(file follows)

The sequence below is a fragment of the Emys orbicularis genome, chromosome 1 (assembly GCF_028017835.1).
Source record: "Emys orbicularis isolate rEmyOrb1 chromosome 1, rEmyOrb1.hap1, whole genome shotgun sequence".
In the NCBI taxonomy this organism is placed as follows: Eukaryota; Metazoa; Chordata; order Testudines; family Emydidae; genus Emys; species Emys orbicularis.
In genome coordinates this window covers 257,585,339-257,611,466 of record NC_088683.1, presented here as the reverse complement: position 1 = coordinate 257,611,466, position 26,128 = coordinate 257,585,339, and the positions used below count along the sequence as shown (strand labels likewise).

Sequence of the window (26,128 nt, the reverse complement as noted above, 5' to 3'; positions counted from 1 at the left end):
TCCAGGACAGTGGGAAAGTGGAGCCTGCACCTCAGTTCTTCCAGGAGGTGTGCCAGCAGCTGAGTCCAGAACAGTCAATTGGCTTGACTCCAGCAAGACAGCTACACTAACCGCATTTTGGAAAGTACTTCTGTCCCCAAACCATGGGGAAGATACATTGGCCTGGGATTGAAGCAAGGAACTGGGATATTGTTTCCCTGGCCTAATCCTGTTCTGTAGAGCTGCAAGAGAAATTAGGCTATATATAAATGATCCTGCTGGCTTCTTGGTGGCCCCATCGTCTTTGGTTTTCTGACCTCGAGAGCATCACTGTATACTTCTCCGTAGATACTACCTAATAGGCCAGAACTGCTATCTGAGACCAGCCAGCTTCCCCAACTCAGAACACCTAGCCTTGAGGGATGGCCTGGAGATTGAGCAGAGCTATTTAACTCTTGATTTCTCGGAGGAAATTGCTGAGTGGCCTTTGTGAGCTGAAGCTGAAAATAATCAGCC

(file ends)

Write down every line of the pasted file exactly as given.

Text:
The sequence below is a fragment of the Emys orbicularis genome, chromosome 1 (assembly GCF_028017835.1).
Source record: "Emys orbicularis isolate rEmyOrb1 chromosome 1, rEmyOrb1.hap1, whole genome shotgun sequence".
In the NCBI taxonomy this organism is placed as follows: Eukaryota; Metazoa; Chordata; order Testudines; family Emydidae; genus Emys; species Emys orbicularis.
In genome coordinates this window covers 257,585,339-257,611,466 of record NC_088683.1, presented here as the reverse complement: position 1 = coordinate 257,611,466, position 26,128 = coordinate 257,585,339, and the positions used below count along the sequence as shown (strand labels likewise).

Sequence of the window (26,128 nt, the reverse complement as noted above, 5' to 3'; positions counted from 1 at the left end):
TCCAGGACAGTGGGAAAGTGGAGCCTGCACCTCAGTTCTTCCAGGAGGTGTGCCAGCAGCTGAGTCCAGAACAGTCAATTGGCTTGACTCCAGCAAGACAGCTACACTAACCGCATTTTGGAAAGTACTTCTGTCCCCAAACCATGGGGAAGATACATTGGCCTGGGATTGAAGCAAGGAACTGGGATATTGTTTCCCTGGCCTAATCCTGTTCTGTAGAGCTGCAAGAGAAATTAGGCTATATATAAATGATCCTGCTGGCTTCTTGGTGGCCCCATCGTCTTTGGTTTTCTGACCTCGAGAGCATCACTGTATACTTCTCCGTAGATACTACCTAATAGGCCAGAACTGCTATCTGAGACCAGCCAGCTTCCCCAACTCAGAACACCTAGCCTTGAGGGATGGCCTGGAGATTGAGCAGAGCTATTTAACTCTTGATTTCTCGGAGGAAATTGCTGAGTGGCCTTTGTGAGCTGAAGCTGAAAATAATCAGCC